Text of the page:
Fifteen years and one popped Internet bubble after it was first launched, the accounting software company Intacct is still alive-and-kicking… and raising new venture dollars.
The company, which was founded in 1999, has just raised $45 million in new equity and debt funding. This very late stage round was led by Battery Ventures and included a $15 million debt facility from Silicon Valley Bank, according to a statement from the company.
Intacct has remained intact and sees its business flourishing thanks to the software-as-a-service business model, according to Chelsea Stoner, Battery Ventures’ newest general partner and a new director on the Intacct board.
Falling prices for hardware and software development tools, and the use of the internet to distribute software has reduced the cost of IT for businesses significantly – giving small and medium sized companies the ability to buy technologies to simplify life for human resources, accounting, and resource planning folks which were previously only available for large enterprises.
Software applications that were built for businesses – like Salesforce, Workday, NetSuite and others – have already made venture capitalists billions of dollars, but investors said there’s still more growth ahead.
“The cloud market is still only 10% of the overall application software market today,” said Stoner. “Over the next ten-to-fifteen years that really is going to grow. It should be up to 50%.”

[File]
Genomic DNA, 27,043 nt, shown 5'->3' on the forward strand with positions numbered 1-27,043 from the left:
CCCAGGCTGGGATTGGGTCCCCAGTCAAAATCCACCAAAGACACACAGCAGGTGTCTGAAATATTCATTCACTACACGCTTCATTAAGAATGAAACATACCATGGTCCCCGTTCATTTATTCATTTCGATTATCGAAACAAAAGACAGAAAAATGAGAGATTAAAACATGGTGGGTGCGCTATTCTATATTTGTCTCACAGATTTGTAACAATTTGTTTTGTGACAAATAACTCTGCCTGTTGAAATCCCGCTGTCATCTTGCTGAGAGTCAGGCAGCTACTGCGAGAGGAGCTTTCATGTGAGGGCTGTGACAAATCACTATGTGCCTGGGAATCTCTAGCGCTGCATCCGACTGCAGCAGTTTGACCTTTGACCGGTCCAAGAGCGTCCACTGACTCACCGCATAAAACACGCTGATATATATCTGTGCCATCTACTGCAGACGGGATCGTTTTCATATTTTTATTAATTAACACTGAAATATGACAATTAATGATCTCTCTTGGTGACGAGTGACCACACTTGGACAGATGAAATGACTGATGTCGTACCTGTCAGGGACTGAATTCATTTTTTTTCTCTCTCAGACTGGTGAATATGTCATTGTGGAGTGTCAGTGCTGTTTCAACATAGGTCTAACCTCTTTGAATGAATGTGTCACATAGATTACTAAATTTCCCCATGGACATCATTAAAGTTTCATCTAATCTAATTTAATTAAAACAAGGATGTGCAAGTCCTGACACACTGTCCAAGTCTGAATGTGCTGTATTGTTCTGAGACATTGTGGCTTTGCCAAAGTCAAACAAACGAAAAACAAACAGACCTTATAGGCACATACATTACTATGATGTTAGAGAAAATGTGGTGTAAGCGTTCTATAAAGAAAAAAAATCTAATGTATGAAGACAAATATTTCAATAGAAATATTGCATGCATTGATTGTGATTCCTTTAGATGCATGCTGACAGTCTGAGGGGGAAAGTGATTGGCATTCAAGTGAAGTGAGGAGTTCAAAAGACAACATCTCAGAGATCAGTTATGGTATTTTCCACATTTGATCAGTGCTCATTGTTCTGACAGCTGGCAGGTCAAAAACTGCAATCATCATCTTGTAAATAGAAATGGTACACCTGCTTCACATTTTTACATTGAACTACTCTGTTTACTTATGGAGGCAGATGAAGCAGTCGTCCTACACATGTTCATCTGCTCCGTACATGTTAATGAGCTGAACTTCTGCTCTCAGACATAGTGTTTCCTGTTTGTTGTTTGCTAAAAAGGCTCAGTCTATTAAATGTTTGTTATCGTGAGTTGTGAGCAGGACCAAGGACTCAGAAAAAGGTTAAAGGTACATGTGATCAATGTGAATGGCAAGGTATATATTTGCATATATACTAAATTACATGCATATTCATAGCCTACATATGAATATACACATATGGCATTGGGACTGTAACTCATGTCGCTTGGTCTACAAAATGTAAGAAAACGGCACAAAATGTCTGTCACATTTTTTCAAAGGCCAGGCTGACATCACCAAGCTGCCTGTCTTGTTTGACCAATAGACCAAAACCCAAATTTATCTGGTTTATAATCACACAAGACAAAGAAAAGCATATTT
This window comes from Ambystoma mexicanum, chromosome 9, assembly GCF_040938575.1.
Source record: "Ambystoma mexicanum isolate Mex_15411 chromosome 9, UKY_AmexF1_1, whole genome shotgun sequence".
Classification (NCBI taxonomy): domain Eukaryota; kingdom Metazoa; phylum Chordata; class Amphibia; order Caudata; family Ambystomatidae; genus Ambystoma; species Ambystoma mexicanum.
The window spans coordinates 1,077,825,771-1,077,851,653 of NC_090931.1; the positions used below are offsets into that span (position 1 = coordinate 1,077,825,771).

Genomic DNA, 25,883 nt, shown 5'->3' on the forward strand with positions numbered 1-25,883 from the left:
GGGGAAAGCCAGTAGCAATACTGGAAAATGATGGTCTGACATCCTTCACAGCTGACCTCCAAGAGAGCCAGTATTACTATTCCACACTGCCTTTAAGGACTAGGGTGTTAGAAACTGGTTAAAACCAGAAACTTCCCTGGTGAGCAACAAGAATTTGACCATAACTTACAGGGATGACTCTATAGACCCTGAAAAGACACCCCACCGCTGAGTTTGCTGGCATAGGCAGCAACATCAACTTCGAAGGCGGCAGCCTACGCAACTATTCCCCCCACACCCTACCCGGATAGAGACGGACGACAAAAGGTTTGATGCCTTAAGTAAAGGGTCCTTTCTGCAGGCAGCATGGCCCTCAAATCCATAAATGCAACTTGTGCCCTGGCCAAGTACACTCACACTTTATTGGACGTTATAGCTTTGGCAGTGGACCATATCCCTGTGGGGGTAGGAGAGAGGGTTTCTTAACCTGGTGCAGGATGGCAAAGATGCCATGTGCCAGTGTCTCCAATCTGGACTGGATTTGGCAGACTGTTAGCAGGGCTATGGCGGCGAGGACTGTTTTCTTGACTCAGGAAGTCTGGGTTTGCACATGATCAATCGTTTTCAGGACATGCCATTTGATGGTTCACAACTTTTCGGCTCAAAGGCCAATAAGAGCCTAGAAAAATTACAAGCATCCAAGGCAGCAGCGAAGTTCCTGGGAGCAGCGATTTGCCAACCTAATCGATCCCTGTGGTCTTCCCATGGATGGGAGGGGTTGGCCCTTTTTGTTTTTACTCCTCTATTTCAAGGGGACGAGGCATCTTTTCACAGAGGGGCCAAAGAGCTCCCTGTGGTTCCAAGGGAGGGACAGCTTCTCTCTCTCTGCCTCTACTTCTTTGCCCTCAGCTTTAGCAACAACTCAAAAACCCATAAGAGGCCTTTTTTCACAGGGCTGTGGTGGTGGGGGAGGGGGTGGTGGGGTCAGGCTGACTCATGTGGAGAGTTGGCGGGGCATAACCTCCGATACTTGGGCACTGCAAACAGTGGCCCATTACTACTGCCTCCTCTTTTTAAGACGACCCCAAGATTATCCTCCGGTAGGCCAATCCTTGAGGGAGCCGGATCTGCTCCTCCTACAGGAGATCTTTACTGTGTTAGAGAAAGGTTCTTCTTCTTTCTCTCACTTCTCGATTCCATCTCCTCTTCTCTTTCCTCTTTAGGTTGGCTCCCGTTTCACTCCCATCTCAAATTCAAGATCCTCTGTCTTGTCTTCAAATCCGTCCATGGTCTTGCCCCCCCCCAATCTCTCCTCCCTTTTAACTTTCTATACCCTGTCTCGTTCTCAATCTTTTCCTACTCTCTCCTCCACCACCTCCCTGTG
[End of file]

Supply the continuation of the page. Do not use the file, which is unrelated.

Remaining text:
One of the categories of business user that has been slowest to adopt cloud-based technology is the chief financial officer, Stoner said.
Audit and accounting functions are considered so central to businesses that few companies were traditionally willing to let the tools that crunch their numbers be outsourced. But these days as long as the company holds the beans, they’re less concerned about where those beans actually get counted.
In fact, there are several younger companies pursuing the audit market with cloud-based offerings. Perhaps the most well-funded is New Zealand’s Xero, which raised $150 million in October 2013 from Matrix Partners and Peter Thiel’s Valar Ventures. That company, which is publicly traded in New Zealand and Australia, could hold a public offering in the U.S. in the not-too-distant future, according to people familiar with the company’s plans.
Intacct has raised $135 million since its launch from new investors like Battery and Morgan Creek Capital Partners and previous backers Bessemer Venture Partners, Costanoa Venture Capital, Emergence Capital Partners, Sigma Partners, Split Rock Partners and Silicon Valley Bank.
“[This] is mission critical software that folks need to run their companies,” Stoner said. “There’s going to be a shift of hundreds of billions of dollars [in IT spending] from the big client-server guys – Oracle, Microsoft, SAP – over to cloud offerings.”
Photo via Flickr user joebeone.